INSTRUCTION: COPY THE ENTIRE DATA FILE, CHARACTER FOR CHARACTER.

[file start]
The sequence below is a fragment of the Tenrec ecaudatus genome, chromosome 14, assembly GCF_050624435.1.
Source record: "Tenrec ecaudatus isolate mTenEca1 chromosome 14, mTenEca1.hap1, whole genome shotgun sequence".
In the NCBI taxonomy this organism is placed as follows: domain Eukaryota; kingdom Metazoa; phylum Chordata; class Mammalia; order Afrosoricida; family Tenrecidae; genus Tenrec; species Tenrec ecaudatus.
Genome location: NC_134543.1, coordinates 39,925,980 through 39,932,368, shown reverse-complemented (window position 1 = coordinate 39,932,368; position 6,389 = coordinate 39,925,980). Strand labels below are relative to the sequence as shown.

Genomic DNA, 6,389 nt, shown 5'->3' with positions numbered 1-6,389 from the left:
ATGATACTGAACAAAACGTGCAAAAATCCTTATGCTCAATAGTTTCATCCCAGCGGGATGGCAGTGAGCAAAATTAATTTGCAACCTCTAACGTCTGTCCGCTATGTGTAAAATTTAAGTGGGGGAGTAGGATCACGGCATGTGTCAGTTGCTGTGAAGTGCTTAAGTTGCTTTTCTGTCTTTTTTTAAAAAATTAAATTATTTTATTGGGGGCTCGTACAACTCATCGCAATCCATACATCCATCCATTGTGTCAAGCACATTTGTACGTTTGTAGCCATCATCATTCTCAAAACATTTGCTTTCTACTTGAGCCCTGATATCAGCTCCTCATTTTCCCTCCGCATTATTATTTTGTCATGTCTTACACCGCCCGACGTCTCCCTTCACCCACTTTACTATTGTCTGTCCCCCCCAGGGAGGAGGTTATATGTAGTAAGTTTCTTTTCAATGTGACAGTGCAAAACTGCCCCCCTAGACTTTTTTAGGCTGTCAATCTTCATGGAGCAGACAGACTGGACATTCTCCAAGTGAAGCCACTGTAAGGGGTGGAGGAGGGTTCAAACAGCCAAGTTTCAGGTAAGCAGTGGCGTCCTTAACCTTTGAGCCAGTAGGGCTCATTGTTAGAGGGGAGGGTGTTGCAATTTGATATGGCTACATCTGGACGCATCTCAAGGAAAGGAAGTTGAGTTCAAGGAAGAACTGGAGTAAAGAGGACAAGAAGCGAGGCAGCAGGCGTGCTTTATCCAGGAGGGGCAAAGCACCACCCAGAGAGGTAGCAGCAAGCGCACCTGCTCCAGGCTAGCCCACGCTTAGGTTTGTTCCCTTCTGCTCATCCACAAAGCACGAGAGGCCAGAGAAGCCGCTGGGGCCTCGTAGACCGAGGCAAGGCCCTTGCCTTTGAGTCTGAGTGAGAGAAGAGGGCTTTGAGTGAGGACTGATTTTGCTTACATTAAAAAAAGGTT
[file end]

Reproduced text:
The sequence below is a fragment of the Tenrec ecaudatus genome, chromosome 14, assembly GCF_050624435.1.
Source record: "Tenrec ecaudatus isolate mTenEca1 chromosome 14, mTenEca1.hap1, whole genome shotgun sequence".
In the NCBI taxonomy this organism is placed as follows: domain Eukaryota; kingdom Metazoa; phylum Chordata; class Mammalia; order Afrosoricida; family Tenrecidae; genus Tenrec; species Tenrec ecaudatus.
Genome location: NC_134543.1, coordinates 39,925,980 through 39,932,368, shown reverse-complemented (window position 1 = coordinate 39,932,368; position 6,389 = coordinate 39,925,980). Strand labels below are relative to the sequence as shown.

Genomic DNA, 6,389 nt, shown 5'->3' with positions numbered 1-6,389 from the left:
ATGATACTGAACAAAACGTGCAAAAATCCTTATGCTCAATAGTTTCATCCCAGCGGGATGGCAGTGAGCAAAATTAATTTGCAACCTCTAACGTCTGTCCGCTATGTGTAAAATTTAAGTGGGGGAGTAGGATCACGGCATGTGTCAGTTGCTGTGAAGTGCTTAAGTTGCTTTTCTGTCTTTTTTTAAAAAATTAAATTATTTTATTGGGGGCTCGTACAACTCATCGCAATCCATACATCCATCCATTGTGTCAAGCACATTTGTACGTTTGTAGCCATCATCATTCTCAAAACATTTGCTTTCTACTTGAGCCCTGATATCAGCTCCTCATTTTCCCTCCGCATTATTATTTTGTCATGTCTTACACCGCCCGACGTCTCCCTTCACCCACTTTACTATTGTCTGTCCCCCCCAGGGAGGAGGTTATATGTAGTAAGTTTCTTTTCAATGTGACAGTGCAAAACTGCCCCCCTAGACTTTTTTAGGCTGTCAATCTTCATGGAGCAGACAGACTGGACATTCTCCAAGTGAAGCCACTGTAAGGGGTGGAGGAGGGTTCAAACAGCCAAGTTTCAGGTAAGCAGTGGCGTCCTTAACCTTTGAGCCAGTAGGGCTCATTGTTAGAGGGGAGGGTGTTGCAATTTGATATGGCTACATCTGGACGCATCTCAAGGAAAGGAAGTTGAGTTCAAGGAAGAACTGGAGTAAAGAGGACAAGAAGCGAGGCAGCAGGCGTGCTTTATCCAGGAGGGGCAAAGCACCACCCAGAGAGGTAGCAGCAAGCGCACCTGCTCCAGGCTAGCCCACGCTTAGGTTTGTTCCCTTCTGCTCATCCACAAAGCACGAGAGGCCAGAGAAGCCGCTGGGGCCTCGTAGACCGAGGCAAGGCCCTTGCCTTTGAGTCTGAGTGAGAGAAGAGGGCTTTGAGTGAGGACTGATTTTGCTTACATTAAAAAAAGGTT